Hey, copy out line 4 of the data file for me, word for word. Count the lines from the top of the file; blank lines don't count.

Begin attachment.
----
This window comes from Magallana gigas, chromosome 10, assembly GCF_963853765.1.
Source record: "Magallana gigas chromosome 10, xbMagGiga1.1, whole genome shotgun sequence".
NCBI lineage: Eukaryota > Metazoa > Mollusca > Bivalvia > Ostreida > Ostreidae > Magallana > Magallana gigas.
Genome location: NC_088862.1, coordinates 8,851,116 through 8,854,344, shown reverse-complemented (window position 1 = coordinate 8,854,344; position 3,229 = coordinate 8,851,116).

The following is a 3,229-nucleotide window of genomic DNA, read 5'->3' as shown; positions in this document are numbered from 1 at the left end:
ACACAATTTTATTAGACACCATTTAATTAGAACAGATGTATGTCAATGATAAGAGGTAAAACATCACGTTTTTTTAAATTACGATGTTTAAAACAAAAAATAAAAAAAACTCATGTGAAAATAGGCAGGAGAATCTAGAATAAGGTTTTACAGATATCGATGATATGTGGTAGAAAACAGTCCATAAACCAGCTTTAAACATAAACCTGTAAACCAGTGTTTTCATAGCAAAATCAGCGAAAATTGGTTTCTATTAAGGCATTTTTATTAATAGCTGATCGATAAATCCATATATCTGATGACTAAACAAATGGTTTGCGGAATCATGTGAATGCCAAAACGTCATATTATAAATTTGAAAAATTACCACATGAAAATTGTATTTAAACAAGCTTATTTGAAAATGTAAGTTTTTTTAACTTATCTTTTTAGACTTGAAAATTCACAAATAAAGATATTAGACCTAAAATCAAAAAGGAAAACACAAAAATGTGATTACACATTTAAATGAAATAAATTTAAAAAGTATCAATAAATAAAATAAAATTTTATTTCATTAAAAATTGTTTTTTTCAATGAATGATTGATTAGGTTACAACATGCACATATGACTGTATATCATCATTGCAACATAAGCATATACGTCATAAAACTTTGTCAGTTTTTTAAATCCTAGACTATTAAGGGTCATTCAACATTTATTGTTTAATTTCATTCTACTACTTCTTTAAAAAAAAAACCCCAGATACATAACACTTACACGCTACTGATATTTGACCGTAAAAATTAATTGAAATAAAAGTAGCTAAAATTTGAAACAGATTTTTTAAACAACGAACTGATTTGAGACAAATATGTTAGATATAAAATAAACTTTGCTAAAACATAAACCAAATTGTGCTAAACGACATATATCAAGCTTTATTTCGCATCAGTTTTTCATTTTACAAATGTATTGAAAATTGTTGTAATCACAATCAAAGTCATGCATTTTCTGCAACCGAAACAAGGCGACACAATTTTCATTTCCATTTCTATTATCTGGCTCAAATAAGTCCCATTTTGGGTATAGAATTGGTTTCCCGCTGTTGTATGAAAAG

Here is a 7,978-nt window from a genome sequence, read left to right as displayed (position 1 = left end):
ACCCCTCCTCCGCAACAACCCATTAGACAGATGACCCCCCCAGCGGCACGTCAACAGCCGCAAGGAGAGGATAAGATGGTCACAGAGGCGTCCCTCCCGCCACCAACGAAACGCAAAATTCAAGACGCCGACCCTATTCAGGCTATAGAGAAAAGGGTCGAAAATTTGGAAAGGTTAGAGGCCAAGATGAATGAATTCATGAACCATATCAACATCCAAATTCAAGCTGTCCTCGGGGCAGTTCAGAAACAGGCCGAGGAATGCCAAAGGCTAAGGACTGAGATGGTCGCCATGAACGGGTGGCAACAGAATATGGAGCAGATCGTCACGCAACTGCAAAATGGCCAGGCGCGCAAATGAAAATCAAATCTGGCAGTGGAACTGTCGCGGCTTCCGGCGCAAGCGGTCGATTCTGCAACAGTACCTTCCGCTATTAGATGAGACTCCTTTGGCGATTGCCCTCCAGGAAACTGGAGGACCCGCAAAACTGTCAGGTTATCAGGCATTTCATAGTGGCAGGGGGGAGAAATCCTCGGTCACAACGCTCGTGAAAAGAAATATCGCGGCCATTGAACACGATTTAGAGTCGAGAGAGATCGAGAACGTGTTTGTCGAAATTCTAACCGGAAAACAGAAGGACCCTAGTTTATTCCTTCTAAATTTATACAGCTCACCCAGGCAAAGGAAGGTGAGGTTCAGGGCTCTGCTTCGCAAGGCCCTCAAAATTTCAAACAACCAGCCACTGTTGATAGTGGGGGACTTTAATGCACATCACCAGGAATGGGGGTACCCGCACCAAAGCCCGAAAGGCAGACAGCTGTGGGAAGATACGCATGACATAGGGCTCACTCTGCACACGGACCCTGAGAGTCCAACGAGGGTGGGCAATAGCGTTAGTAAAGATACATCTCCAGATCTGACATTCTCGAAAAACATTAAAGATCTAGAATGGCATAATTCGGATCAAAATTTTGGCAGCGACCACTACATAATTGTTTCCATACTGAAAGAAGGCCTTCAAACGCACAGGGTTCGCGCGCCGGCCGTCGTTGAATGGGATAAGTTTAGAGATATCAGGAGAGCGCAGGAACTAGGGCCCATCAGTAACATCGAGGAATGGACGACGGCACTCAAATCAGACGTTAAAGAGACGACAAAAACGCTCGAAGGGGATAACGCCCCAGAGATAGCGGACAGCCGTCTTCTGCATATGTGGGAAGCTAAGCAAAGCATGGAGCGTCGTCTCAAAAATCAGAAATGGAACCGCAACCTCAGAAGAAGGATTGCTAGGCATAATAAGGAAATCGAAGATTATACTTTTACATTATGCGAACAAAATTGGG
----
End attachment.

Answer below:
Genome location: NC_088862.1, coordinates 8,851,116 through 8,854,344, shown reverse-complemented (window position 1 = coordinate 8,854,344; position 3,229 = coordinate 8,851,116).